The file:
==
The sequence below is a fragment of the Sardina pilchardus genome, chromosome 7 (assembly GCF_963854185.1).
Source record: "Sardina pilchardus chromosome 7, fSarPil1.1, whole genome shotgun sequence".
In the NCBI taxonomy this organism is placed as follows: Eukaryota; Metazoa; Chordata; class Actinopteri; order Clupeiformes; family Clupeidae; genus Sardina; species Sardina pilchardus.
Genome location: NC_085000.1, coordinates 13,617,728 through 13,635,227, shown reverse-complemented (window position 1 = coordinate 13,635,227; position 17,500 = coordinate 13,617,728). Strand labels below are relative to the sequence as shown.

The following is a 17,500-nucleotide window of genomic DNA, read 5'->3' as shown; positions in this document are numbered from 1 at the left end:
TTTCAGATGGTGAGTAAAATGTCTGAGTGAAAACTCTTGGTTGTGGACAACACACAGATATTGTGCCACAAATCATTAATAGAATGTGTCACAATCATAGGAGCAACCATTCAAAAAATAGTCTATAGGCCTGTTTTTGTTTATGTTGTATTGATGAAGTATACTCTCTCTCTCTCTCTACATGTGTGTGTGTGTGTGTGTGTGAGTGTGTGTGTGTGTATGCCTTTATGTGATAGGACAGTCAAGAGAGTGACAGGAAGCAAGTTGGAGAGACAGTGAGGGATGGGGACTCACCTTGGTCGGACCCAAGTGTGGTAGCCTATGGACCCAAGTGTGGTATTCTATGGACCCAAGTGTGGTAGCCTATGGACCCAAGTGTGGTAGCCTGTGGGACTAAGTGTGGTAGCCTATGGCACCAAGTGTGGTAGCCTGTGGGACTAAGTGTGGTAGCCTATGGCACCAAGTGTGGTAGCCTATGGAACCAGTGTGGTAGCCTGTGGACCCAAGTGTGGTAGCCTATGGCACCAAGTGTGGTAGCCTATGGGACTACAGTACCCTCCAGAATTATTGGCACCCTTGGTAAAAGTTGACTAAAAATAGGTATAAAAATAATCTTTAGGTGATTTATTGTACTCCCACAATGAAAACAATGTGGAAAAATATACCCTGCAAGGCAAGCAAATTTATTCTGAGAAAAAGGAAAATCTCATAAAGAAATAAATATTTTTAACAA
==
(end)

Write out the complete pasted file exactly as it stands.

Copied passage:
The sequence below is a fragment of the Sardina pilchardus genome, chromosome 7 (assembly GCF_963854185.1).
Source record: "Sardina pilchardus chromosome 7, fSarPil1.1, whole genome shotgun sequence".
In the NCBI taxonomy this organism is placed as follows: Eukaryota; Metazoa; Chordata; class Actinopteri; order Clupeiformes; family Clupeidae; genus Sardina; species Sardina pilchardus.
Genome location: NC_085000.1, coordinates 13,617,728 through 13,635,227, shown reverse-complemented (window position 1 = coordinate 13,635,227; position 17,500 = coordinate 13,617,728). Strand labels below are relative to the sequence as shown.

The following is a 17,500-nucleotide window of genomic DNA, read 5'->3' as shown; positions in this document are numbered from 1 at the left end:
TTTCAGATGGTGAGTAAAATGTCTGAGTGAAAACTCTTGGTTGTGGACAACACACAGATATTGTGCCACAAATCATTAATAGAATGTGTCACAATCATAGGAGCAACCATTCAAAAAATAGTCTATAGGCCTGTTTTTGTTTATGTTGTATTGATGAAGTATACTCTCTCTCTCTCTCTACATGTGTGTGTGTGTGTGTGTGTGAGTGTGTGTGTGTGTATGCCTTTATGTGATAGGACAGTCAAGAGAGTGACAGGAAGCAAGTTGGAGAGACAGTGAGGGATGGGGACTCACCTTGGTCGGACCCAAGTGTGGTAGCCTATGGACCCAAGTGTGGTATTCTATGGACCCAAGTGTGGTAGCCTATGGACCCAAGTGTGGTAGCCTGTGGGACTAAGTGTGGTAGCCTATGGCACCAAGTGTGGTAGCCTGTGGGACTAAGTGTGGTAGCCTATGGCACCAAGTGTGGTAGCCTATGGAACCAGTGTGGTAGCCTGTGGACCCAAGTGTGGTAGCCTATGGCACCAAGTGTGGTAGCCTATGGGACTACAGTACCCTCCAGAATTATTGGCACCCTTGGTAAAAGTTGACTAAAAATAGGTATAAAAATAATCTTTAGGTGATTTATTGTACTCCCACAATGAAAACAATGTGGAAAAATATACCCTGCAAGGCAAGCAAATTTATTCTGAGAAAAAGGAAAATCTCATAAAGAAATAAATATTTTTAACAA